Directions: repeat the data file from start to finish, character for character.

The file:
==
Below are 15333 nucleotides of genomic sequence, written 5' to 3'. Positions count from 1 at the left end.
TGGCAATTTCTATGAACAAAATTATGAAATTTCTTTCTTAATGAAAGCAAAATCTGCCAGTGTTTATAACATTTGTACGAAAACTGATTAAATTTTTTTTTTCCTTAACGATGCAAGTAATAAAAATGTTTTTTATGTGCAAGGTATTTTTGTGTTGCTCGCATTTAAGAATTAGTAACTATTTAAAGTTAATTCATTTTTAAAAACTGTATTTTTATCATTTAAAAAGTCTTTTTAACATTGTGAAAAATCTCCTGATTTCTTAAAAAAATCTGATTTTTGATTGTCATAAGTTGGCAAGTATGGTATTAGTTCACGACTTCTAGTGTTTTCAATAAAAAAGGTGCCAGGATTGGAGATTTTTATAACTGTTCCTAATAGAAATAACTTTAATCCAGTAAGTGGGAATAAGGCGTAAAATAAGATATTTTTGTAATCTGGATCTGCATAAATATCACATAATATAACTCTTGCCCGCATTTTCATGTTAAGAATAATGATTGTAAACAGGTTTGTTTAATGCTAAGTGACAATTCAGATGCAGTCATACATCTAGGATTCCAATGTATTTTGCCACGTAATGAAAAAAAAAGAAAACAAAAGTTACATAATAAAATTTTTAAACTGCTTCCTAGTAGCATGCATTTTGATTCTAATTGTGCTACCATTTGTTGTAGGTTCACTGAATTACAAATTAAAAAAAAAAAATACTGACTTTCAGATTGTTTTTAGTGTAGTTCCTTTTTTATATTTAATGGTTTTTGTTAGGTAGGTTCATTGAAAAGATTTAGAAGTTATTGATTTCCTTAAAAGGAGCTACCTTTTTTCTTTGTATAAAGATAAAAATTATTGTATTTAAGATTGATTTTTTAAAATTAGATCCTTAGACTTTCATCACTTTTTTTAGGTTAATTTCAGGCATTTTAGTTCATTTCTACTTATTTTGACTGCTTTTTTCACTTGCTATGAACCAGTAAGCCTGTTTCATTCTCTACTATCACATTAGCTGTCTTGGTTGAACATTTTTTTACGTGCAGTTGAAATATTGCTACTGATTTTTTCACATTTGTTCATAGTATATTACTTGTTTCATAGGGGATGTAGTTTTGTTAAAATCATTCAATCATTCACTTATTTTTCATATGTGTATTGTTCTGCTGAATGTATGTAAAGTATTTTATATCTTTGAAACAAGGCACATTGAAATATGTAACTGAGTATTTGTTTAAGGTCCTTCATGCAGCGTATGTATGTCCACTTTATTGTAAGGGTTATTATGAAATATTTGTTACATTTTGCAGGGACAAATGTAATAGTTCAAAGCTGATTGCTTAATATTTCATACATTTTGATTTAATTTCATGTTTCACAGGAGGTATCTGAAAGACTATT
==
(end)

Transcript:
Below are 15333 nucleotides of genomic sequence, written 5' to 3'. Positions count from 1 at the left end.
TGGCAATTTCTATGAACAAAATTATGAAATTTCTTTCTTAATGAAAGCAAAATCTGCCAGTGTTTATAACATTTGTACGAAAACTGATTAAATTTTTTTTTTCCTTAACGATGCAAGTAATAAAAATGTTTTTTATGTGCAAGGTATTTTTGTGTTGCTCGCATTTAAGAATTAGTAACTATTTAAAGTTAATTCATTTTTAAAAACTGTATTTTTATCATTTAAAAAGTCTTTTTAACATTGTGAAAAATCTCCTGATTTCTTAAAAAAATCTGATTTTTGATTGTCATAAGTTGGCAAGTATGGTATTAGTTCACGACTTCTAGTGTTTTCAATAAAAAAGGTGCCAGGATTGGAGATTTTTATAACTGTTCCTAATAGAAATAACTTTAATCCAGTAAGTGGGAATAAGGCGTAAAATAAGATATTTTTGTAATCTGGATCTGCATAAATATCACATAATATAACTCTTGCCCGCATTTTCATGTTAAGAATAATGATTGTAAACAGGTTTGTTTAATGCTAAGTGACAATTCAGATGCAGTCATACATCTAGGATTCCAATGTATTTTGCCACGTAATGAAAAAAAAAGAAAACAAAAGTTACATAATAAAATTTTTAAACTGCTTCCTAGTAGCATGCATTTTGATTCTAATTGTGCTACCATTTGTTGTAGGTTCACTGAATTACAAATTAAAAAAAAAAAATACTGACTTTCAGATTGTTTTTAGTGTAGTTCCTTTTTTATATTTAATGGTTTTTGTTAGGTAGGTTCATTGAAAAGATTTAGAAGTTATTGATTTCCTTAAAAGGAGCTACCTTTTTTCTTTGTATAAAGATAAAAATTATTGTATTTAAGATTGATTTTTTAAAATTAGATCCTTAGACTTTCATCACTTTTTTTAGGTTAATTTCAGGCATTTTAGTTCATTTCTACTTATTTTGACTGCTTTTTTCACTTGCTATGAACCAGTAAGCCTGTTTCATTCTCTACTATCACATTAGCTGTCTTGGTTGAACATTTTTTTACGTGCAGTTGAAATATTGCTACTGATTTTTTCACATTTGTTCATAGTATATTACTTGTTTCATAGGGGATGTAGTTTTGTTAAAATCATTCAATCATTCACTTATTTTTCATATGTGTATTGTTCTGCTGAATGTATGTAAAGTATTTTATATCTTTGAAACAAGGCACATTGAAATATGTAACTGAGTATTTGTTTAAGGTCCTTCATGCAGCGTATGTATGTCCACTTTATTGTAAGGGTTATTATGAAATATTTGTTACATTTTGCAGGGACAAATGTAATAGTTCAAAGCTGATTGCTTAATATTTCATACATTTTGATTTAATTTCATGTTTCACAGGAGGTATCTGAAAGACTATT